Serializations of the Hitherby Dragons novels

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How embarrassing! I seem to have forgotten to post this between chapters 3 and 4. Adding, backdated.

British people often throw down their hats. It’s a fervent gesture! However, they do not always pick them up again.

Over time the hats accumulate.

They become a . . . there is no word for it. There is no standardized word for it, anyway. Where they are damp they become layers, bogs, and morasses of hypersaturated hats. Where they are dryer they stack into hills, though mush and mold often lurk just beneath the outermost layers of crisp and dry abandoned hats. They become a phenomenon — a geology.

A hat cemetery.

Police officers often come to a hat cemetery when they have just finished a car chase. The criminal has gotten away — that villain! The cops mark the occasion. One takes off their hat. They throw it down. They stomp on it. The hat joins the cemetery.

That’ll teach that criminal!

(Though, it is possible that the lesson is actually given to the cop.)

The haberbogs and haberhills — no. That is wrong. The . . . hatyards? I must settle for “the hat cemeteries,” again — are also a common destination for people of all political affiliations during an election. British elections are very complicated so sometimes everybody on every side wants to throw down their hat and teach the world what for. Sometimes when there is a boxing strike both the boxing managers and the boxing laborers (or “boxers,” but not as in the boys’ underwear) will throw their hats into the ring.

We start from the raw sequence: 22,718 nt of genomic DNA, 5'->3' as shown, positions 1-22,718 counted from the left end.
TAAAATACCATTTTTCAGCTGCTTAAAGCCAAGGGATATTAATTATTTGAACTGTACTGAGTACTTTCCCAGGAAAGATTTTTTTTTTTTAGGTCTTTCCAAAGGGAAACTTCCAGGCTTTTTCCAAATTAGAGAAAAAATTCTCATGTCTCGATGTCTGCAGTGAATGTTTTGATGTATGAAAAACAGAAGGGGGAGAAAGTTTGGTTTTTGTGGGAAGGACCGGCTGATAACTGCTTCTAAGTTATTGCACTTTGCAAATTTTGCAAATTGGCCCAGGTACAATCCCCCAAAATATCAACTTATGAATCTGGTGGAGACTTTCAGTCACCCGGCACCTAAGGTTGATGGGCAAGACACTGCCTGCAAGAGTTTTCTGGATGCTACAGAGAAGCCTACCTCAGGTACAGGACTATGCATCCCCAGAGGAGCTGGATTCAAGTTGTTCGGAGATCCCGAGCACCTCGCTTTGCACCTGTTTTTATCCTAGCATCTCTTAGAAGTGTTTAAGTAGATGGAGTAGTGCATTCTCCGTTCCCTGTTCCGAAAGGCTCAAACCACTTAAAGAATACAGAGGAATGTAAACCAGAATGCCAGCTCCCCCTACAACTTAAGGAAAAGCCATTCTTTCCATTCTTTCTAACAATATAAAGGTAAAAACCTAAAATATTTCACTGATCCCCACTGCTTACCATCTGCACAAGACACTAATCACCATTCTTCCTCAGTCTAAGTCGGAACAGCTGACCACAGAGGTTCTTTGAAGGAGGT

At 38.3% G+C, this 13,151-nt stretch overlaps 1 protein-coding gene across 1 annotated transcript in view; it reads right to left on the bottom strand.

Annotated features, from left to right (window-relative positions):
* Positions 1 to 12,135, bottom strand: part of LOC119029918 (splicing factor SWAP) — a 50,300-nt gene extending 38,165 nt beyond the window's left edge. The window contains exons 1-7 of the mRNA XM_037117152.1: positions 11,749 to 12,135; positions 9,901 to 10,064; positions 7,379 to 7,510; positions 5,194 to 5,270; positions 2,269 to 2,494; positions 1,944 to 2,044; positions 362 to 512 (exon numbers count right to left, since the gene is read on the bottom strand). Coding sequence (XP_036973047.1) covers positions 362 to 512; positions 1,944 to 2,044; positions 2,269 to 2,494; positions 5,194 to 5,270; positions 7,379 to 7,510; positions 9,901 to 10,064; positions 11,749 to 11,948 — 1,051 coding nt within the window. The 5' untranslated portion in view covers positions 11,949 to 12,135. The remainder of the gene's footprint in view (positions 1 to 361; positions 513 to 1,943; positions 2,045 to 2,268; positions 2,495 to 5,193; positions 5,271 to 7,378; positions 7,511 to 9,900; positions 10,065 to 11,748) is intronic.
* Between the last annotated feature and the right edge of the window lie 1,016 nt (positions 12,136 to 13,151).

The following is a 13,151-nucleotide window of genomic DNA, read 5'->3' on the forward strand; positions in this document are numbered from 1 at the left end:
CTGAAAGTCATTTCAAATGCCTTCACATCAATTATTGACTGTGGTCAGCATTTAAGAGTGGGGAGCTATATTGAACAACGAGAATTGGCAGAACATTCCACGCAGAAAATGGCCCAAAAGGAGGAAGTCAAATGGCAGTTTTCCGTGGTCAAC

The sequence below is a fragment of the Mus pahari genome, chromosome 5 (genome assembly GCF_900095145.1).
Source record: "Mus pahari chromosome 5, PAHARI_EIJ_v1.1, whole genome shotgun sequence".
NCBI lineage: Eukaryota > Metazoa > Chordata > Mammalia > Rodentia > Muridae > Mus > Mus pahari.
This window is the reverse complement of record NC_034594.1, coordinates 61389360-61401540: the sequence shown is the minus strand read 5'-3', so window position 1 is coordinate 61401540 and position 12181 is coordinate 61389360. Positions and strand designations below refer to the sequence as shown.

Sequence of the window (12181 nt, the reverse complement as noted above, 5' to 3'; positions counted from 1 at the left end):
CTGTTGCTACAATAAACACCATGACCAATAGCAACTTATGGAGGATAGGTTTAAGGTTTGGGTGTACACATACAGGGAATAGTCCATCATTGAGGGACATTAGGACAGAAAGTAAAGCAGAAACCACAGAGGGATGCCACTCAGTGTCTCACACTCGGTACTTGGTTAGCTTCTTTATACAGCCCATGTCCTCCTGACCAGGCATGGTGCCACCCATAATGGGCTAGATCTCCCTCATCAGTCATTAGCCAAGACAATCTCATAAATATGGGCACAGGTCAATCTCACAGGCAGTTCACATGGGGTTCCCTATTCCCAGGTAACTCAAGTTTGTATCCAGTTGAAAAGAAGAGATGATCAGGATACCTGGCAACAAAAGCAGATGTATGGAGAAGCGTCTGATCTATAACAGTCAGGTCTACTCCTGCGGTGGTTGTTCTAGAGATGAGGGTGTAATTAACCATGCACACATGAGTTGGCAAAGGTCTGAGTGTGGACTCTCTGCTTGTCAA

The ring, I mean, of dead hats.

The point is, I mean, there are very many hats there. They decay. They become a single tattered expanse of felt, covered by mud and clinging grass. If you touch them they will be mushy. They will offer up the mucilage of dead hats. They have their own ecology. There are special ants that only live in British hat graveyards. There are special anteaters that feed only on those ants. Sometimes you’ll just be walking down the street and a hopeful, hungry anteater will fwip your hat right off its head with its tongue. If you’re not British, you might not have understood what that was about, and I’m sure that you’re relieved that that circumstance has finally been explained.

It is not like the anteaters would wear the hats.

That would be ridiculous!

Over time the hat cemeteries have connected together, like rivers running to the sea; only in this case, it’s hat cemeteries conjoining through natural processes into a single hat mega-cemetery. Sea-slogs and cucumber millineries stretch across the English Channel to bind the cemetery together with the coastal hat graveyards of the continent. Underground tunnels originally created by urchins, pickpockets, and ne’er-do-wells link geographically disparate hatyards together as if by a milliner’s subway routes.

A comprehensive survey eventually established what British police officers and anteaters have always known: there is only one hatyard, only one hat cemetery, in all the British Isles and beyond.

It may seem sinister if you’re not used to it but it is in fact a perfectly natural thing.

The hat cemetery is part of the normal British environment, just like the American bullet warrens and the spontaneous kung fu monasteries of the mystic east. You shouldn’t listen to the corporate interests that proclaim the hat cemetery “unnatural” and propose paving it over and turning it into a gigantic pleasure palace for corporate executives. They genuinely believe that this will stimulate the economy and help everybody, but that’s just voodoo economics!



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